Jacob Maslow
Fiat justitia ruat caelum

The Art of Giving

Gift giving is a pretty universal concept, but Israelis do things a little differently. For expats, knowing when and how to give gifts to friends and loved ones is important. It won’t change the world, but it will help you assimilate.

Giving is an essential part of the Jewish culture and faith. Beyond charitable giving, Israelis, like in many other cultures, give gifts to friends and loved ones on holidays, in celebration of important milestones (e.g. weddings and births) and to show their appreciation for the ones they love.

For expats, the rules for gift giving in Israel aren’t entirely alien, but there are a few things that are out of the ordinary.

In Israel, it’s usually customary to include the receipt with the gift. Registries are pretty uncommon, so a receipt gives the recipient the option to choose a different gift if they wish.

Gifts should also be given at the appropriate time and place. In some parts of the world, it’s common for friends or loved ones to throw an expecting mother a baby shower before the baby is born. Some mothers throw their own baby shower. This is when most people will give gifts for the new baby.

In Israel, it’s more customary to give gifts to new parents after the baby is born. Many Israelis won’t even bring baby furniture into the home until after he or she has been safely delivered.

In many cultures, it’s common and expected to send thank-you notes for gifts. This is one custom that Israelis don’t follow. The only real rule here is that you must remove the price tag.

As far as the actual gift is concerned, most Israelis prefer cash over material items, especially for weddings and bar and bat mitzvahs. With that said, traditional wedding gifts and religious items given on religious holidays are also acceptable.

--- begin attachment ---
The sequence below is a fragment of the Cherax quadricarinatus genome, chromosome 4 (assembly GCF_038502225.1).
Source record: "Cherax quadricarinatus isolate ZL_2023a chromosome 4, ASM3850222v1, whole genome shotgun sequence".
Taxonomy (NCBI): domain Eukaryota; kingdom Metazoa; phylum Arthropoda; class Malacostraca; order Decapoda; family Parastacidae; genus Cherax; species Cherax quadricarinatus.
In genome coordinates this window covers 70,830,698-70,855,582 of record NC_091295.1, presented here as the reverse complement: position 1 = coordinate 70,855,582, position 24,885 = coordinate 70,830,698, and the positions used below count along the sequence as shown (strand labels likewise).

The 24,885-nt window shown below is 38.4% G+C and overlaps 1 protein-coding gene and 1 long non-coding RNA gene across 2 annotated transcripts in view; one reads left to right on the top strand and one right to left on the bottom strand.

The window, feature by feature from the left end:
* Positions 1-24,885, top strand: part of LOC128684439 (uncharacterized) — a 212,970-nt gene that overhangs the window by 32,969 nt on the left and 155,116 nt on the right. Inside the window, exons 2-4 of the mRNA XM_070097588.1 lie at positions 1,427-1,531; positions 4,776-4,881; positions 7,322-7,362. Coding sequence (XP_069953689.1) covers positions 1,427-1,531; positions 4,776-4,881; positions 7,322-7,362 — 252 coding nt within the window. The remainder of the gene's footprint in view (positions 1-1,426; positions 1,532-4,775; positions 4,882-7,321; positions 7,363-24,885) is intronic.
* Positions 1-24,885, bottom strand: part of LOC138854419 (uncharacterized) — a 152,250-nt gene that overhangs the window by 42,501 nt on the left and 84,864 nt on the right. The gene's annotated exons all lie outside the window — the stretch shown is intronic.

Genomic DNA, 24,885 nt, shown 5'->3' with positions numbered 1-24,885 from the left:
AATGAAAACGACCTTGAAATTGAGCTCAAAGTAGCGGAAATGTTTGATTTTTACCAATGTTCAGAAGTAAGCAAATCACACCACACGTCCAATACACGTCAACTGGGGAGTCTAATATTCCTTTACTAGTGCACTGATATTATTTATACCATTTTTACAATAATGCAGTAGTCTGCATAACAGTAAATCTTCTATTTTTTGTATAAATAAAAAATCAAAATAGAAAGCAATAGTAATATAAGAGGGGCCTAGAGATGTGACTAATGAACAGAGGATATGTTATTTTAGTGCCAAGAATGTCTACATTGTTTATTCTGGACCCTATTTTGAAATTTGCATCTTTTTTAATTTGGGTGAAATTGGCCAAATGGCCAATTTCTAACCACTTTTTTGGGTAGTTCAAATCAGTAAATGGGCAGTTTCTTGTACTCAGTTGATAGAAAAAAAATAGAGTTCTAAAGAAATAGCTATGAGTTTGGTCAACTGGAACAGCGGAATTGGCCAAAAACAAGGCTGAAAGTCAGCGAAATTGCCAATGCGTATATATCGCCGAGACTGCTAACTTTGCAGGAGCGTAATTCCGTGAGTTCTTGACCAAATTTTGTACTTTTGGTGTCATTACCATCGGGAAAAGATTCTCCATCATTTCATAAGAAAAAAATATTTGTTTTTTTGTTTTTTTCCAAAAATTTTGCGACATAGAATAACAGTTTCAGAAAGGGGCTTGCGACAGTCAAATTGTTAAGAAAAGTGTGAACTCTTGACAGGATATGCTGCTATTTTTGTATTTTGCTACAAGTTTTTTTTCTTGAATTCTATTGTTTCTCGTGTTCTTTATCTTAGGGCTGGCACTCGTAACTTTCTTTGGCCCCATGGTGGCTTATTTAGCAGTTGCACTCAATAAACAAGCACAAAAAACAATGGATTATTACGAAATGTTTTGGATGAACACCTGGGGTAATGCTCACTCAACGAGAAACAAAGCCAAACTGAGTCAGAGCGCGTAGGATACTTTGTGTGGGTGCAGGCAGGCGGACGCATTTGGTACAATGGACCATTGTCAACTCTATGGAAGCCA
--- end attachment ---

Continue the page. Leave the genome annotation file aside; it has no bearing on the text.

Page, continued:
But for weddings, a cash gift is generally the best option. In fact, many event halls have lock boxes and envelopes where guests can just deposit checks. Sometimes, the cash will be used to pay for the wedding. This is also a fairly common custom in the U.S.

When figuring out how much to give, it’s best to give it in multiples of 18, which is the numeric value of “Chai.”

If invited over for a meal, you should bring a gift. It doesn’t have to be something extravagant. A bottle of wine, a box of nice chocolates or a bouquet of flowers will work perfectly. However, if you’re invited over for a holiday dinner, bring a bigger gift. Plants, gift baskets and platters are acceptable gifts. It’s also common to give gifts to parents and in-laws for Rosh Hashanah.

When friends and loved ones pass away, gifts are generally not given. However, Israelis may gift Seudat Hawra’ah to the family of the deceased, which is the first meal after the burial. Eggs or bagels are normally given, as these are symbols of the continuity of life.

Friends and members of the community may bring gifts of comfort, support and food during Shiva, the first period of mourning.

Some of these rules aren’t necessarily set in stone and some may differ from one area of Israel to the next. Observing how others give and receive gifts can be helpful if you’re unsure of what to do.

About the Author
 Jacob Maslow is passionate about writing and has started numerous blogs and news sites. Jacob is originally from Brooklyn. He packed up his five children and made Aliyah in 2014. Jacob's experience and varied interests lend themselves to a diverse palette of topics ranging from technology, marketing, politics, social media, ethics, current affairs, family matters and more. In his spare time, Jacob enjoys being an active member of social media including groups on Facebook and taking in the latest movies. 
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